The government is keen on gaining substantial tax revenue to support its proposed initiatives and objectives. One of the most effective approaches to achieve this goal is to establish a symbiotic fiscal and legal framework that fosters a conducive economic environment in general, and the trading process in particular. This can be realized by establishing an attractive tax regime, formulating a legal framework that safeguards investors' wealth and earnings, and eliminating legal constraints that may prevent certain investors from entering the market. By cultivating an attractive and competitive environment, the government can increase its tax revenue by drawing from capital gains taxes paid by investors and income taxes levied on issuers and other financial entities. The greater the number of prosperous participants in the market, the higher is the volume of taxes collected. Consequently, investors’ experiences are intrinsically tied to the economic and fiscal landscape shaped by the government, necessitating access to timely information on any legal modifications pertaining to these determinations (Dasilas and Grose 2019).

The information made available by financial asset issuers, the government, brokers, and stock exchanges is of paramount significance in investors’ decision-making processes when choosing the most suitable stock exchange. For instance, Yildiz (2021) shows that higher information asymmetry leads to significantly different portfolios created by foreign and domestic investors, with the former choosing firms with higher market performance. Thus, the first component of our index (I1) quantifies market quality from this perspective (Table 1).

Table 1 Components of the proposed market frictions index

Market restrictions also influence investors. For instance, the absence of specific markets and constraints on foreign investors can prevent certain individuals from implementing their preferred trading strategies. Merl et al. (2022) investigated the impact of market interventions or restrictions on investor behavior. They found that informed traders increase their market activity in the absence of restrictions, thus reducing mispricing and market spreads. Thus, the second component (I2) investigates the existence of such restrictions.

Investors are also affected by several factors, including the fiscal burden, which encompasses the level of taxation and fees imposed on the capital market. In addition, corporate governance regulations, the efficacy of legal enforcement, and the extent of protection offered to minority shareholders and/or creditors play pivotal roles. For example, the effectiveness of legal enforcement and fiscal burden serve as signals to investors regarding the safety and degree of consideration extended by the state within the market's legal framework. Indeed, the market value of a company decreases due to agency problems between controlling and minority shareholders (Lefort and Walker 2007). Thus, a higher level of shareholder protection is required. Hence, the third component (I3) considers aspects related to investor protection.

Even when market conditions are favorable, as determined by the results of the preceding three components, an investor may remain hesitant to engage in trading in this market. This hesitation may stem from the unavailability of the opportunity to capitalize on these favorable conditions because of the inadequate liquidity of the desired assets. Thus, the fourth MFI component (I4) accounts for liquidity issues in the market.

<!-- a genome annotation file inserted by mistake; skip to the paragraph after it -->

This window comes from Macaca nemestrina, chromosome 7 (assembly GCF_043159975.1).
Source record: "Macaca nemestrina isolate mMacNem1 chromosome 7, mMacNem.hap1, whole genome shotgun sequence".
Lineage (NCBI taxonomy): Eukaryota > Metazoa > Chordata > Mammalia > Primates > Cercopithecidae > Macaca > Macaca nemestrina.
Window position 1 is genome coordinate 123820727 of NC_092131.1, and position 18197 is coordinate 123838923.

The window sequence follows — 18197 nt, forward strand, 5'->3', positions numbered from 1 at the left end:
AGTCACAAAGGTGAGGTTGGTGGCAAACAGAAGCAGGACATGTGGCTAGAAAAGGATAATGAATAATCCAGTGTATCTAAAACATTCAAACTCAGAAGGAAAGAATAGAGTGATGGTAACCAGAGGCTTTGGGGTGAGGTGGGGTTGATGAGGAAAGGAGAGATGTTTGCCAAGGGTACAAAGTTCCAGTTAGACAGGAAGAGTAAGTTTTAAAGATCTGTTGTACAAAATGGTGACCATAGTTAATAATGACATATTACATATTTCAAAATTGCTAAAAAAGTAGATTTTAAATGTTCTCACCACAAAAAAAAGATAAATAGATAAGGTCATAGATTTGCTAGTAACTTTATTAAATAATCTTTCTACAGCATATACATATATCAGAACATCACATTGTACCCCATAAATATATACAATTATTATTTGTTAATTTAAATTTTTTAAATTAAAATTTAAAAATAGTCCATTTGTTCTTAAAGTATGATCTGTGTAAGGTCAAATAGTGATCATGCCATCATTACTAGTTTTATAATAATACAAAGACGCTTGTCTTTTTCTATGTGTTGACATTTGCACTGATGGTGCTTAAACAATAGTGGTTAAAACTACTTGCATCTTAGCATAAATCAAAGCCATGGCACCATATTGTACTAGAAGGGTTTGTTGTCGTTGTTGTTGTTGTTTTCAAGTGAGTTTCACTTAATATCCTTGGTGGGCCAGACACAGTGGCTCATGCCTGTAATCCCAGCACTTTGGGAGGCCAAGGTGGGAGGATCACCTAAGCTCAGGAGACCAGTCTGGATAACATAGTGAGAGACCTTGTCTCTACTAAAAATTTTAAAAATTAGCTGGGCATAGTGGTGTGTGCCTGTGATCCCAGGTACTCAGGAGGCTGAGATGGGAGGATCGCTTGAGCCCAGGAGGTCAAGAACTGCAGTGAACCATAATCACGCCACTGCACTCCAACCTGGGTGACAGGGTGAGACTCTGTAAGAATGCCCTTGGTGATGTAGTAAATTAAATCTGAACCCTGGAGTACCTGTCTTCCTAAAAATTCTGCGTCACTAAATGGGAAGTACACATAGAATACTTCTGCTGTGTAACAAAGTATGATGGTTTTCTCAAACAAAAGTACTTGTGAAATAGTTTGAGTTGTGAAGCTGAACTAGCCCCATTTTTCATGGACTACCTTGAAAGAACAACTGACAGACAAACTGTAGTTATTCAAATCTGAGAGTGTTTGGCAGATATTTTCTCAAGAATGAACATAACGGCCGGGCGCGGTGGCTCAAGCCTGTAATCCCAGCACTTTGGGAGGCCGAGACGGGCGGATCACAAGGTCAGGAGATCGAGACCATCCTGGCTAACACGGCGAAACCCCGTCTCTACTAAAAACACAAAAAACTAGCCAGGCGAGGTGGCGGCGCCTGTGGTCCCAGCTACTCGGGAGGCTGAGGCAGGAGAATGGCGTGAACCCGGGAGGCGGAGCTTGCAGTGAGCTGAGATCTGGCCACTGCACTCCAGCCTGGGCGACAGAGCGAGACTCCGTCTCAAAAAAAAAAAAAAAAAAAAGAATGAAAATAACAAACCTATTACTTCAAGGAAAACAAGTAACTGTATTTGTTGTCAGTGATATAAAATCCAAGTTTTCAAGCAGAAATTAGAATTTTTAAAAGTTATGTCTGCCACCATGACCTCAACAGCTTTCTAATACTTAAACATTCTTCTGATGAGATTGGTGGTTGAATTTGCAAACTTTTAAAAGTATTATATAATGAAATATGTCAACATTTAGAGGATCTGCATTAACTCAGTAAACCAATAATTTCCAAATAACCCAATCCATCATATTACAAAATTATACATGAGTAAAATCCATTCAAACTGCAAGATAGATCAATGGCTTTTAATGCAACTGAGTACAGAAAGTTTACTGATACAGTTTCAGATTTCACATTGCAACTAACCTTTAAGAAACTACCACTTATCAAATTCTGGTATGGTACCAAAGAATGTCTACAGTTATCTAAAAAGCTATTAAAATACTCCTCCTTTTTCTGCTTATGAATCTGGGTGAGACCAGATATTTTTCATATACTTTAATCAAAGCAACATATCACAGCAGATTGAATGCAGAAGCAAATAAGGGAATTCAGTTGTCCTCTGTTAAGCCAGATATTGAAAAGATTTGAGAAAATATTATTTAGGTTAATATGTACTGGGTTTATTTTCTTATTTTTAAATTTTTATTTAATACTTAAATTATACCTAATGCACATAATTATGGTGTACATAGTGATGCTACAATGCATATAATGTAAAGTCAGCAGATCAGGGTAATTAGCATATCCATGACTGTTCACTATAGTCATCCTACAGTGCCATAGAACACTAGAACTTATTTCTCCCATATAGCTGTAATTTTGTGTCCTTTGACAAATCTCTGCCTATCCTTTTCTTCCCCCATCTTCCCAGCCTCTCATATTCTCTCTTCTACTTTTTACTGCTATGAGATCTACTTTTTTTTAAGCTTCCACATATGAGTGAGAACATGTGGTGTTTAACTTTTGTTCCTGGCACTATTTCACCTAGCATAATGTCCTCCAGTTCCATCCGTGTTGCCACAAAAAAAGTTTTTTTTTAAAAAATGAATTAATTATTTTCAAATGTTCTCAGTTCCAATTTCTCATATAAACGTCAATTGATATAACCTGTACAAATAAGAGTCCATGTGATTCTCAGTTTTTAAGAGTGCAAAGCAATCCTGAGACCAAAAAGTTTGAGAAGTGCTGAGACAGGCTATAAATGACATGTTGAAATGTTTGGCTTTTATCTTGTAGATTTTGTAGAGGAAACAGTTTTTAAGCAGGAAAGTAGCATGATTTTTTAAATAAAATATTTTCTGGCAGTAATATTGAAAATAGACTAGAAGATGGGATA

Based on these considerations, the frictions that influence the market can be clustered into four main categories (as listed in Table 1). These factors can be considered the four main components of the proposed index. Some factors can be considered as criteria for more than one component of our index. For instance, Klapper and Love (2004) showed that market valuation is highly correlated with firm-level corporate governance, which, in turn, becomes more effective in environments with high levels of access to asymmetric information and weak legal systems.

These four categories of factors encompass the criteria investors employ in their decision-making processes. Although the inclusion of specific criteria within a particular component may be a subject of debate, informed investors should consider them to varying degrees when making investment decisions. To actively participate in a market, an investor must find a set of conditions that are concurrently met; there should be an ample amount of publicly available information to form an accurate perception of the market; the country's legal framework should provide adequate safeguards for the investor's wealth; the market should exhibit sufficient liquidity to support the type of trading strategy the investor is seeking; and the conditions, whether legal or otherwise, should not be so restrictive as to deter the investor from entering the market and trading the preferred type of financial asset. However, the level considered “satisfactory” can vary depending on the individual conducting the assessment.

Literature review on grey clustering

Grey systems theory has been used on a large scale in both theoretical and practical applications and it works in an environment with a high level of uncertainty (Liu and Lin 2011; Liu et al. 2017). Among the elements of novelty brought about by the grey systems theory and the methods offered as a tool for solving various problems, grey clustering represents one of the major instruments that can be used for the proper classification of the analyzed objects into clusters based on various evaluation rules (Xie et al. 2019). As grey systems theory offers good results when only a small amount of data is available, it has been the first choice of many researchers interested in solving problems in various research fields (Delcea 2015). Owing to its advantages over time, grey systems theory has been used in various economic research areas (Shi et al. 2020; Nguyen et al. 2020; Jalali and Heidari 2020; Yu et al. 2021). To prove the advantages of grey clustering in a series of applications, we provide a brief literature review with a focus on papers written in the economic field.